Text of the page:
Trapped Within Myself

Some fragments of life find themselves so deeply rooted into the crannies of your mind, that when they leave you, they tend to make their presence felt a lot more than before. But someday you will realize how all of it will eventually fade out. Silently. Like an old piece of painting.


She lies there in a state of oblivion, a web of translucent tubes bypassing each other to penetrate her body; her lips slightly apart, rather, unnaturally apart, swallowing a thick-skinned tube that plunges into her throat because she is capable of breathing no more. My eyes wander from the array of blinking lights- red and yellow, to the green line on the screen rising and plunging impatiently, and back to her, as she lies there bereft of her own existence. I realize, as always, I had been holding my breath for a while.

“She remembers everything. Her memories are intact,” the nurse says, resting her hand on my shoulder. I nod, as I keep my eyes perched on the pulse oximeter clipped to her finger. It has been eight months since I have been waiting for the slightest hint of flicker. But here she lies, still. Like a fallen twig on a summer noon.



I see you, Bhai. Not with my eyes, but through this intangible distance between us. Through the words that you speak to me when you sit by my side. Every night. I feel your palm against my forehead every time you check on me. But what I cannot perceive, is the warmth of your touch. So your palm feels like a comfortable weight on my forehead, slowly brushing up and down. Up and down.


Sometimes when you hold my hand through the nights, I feel a light tap on my hand. Then another tap. And another. And then that same touch of your palm, sweeping over my hand. It took me some time to figure out that those are your tears. It is just that I cannot feel what is wet, and what feels dry; what feels warm and what cold. Have I lost my ability to feel, Bhai? If yes, why do I crave to cry, every time I hear you sobbing by my side? I try hard to vent it out; to weep the tears that have for months poisoned my insides with anger and illusion. But I fail. I am trapped within myself. I have questions to ask about the whereabouts of Ma and Papa. The last time I saw them, Ma was driving the car, and Papa, teaching her how to. Can Ma drive now? Will she drive me home when I wake up?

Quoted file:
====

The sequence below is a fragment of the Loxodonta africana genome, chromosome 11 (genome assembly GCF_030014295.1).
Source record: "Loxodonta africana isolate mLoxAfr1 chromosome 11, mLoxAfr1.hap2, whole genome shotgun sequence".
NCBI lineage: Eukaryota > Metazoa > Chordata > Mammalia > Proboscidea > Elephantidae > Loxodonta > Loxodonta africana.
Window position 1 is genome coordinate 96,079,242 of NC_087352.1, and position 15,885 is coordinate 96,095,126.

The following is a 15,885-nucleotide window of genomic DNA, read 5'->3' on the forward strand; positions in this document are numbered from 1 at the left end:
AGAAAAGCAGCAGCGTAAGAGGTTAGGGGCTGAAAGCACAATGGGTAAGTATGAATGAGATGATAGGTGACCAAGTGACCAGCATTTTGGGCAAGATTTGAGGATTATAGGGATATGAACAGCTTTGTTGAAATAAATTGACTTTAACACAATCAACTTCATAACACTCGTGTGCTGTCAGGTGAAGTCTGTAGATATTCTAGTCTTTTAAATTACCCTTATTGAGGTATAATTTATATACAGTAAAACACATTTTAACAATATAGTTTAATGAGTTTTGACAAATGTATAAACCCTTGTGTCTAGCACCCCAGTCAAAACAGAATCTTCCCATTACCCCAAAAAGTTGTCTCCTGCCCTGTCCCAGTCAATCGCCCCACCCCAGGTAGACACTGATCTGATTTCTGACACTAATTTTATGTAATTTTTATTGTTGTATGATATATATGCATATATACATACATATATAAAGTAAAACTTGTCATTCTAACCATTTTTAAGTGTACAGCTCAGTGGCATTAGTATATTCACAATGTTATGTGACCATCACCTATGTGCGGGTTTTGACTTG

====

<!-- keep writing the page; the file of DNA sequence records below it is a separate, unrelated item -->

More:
My biggest ambition is to be able to move my finger. I try with all my might, to lift the tip of my index, as I try even harder to recall which part of my hand should I nudge from within, that could cause the slightest of flicker you have been waiting to see. I dream of dreams which tell me how false reality is. But amidst those dreams, I again fall asleep, hoping that they were wrong. I wake up, and I stare at this cavernous darkness called reality. I try to close my eyes and prevent the darkness from reaching my insides, but I realize I don’t know where my eyes are.


Bhai, don’t switch me off. Till then, let me work on myself and try to move my finger for you. When I will, my next ambition will be to hold your hands and learn to walk again. I want to see the light beyond this darkness; the light of my life. And when I do, the memories of this ordeal shall fade out of our minds. Because, long after some fragments of life find themselves deeply rooted into the crannies of your mind, you will begin to realize how all of it will eventually fade out. Silently. Like an old piece of painting.


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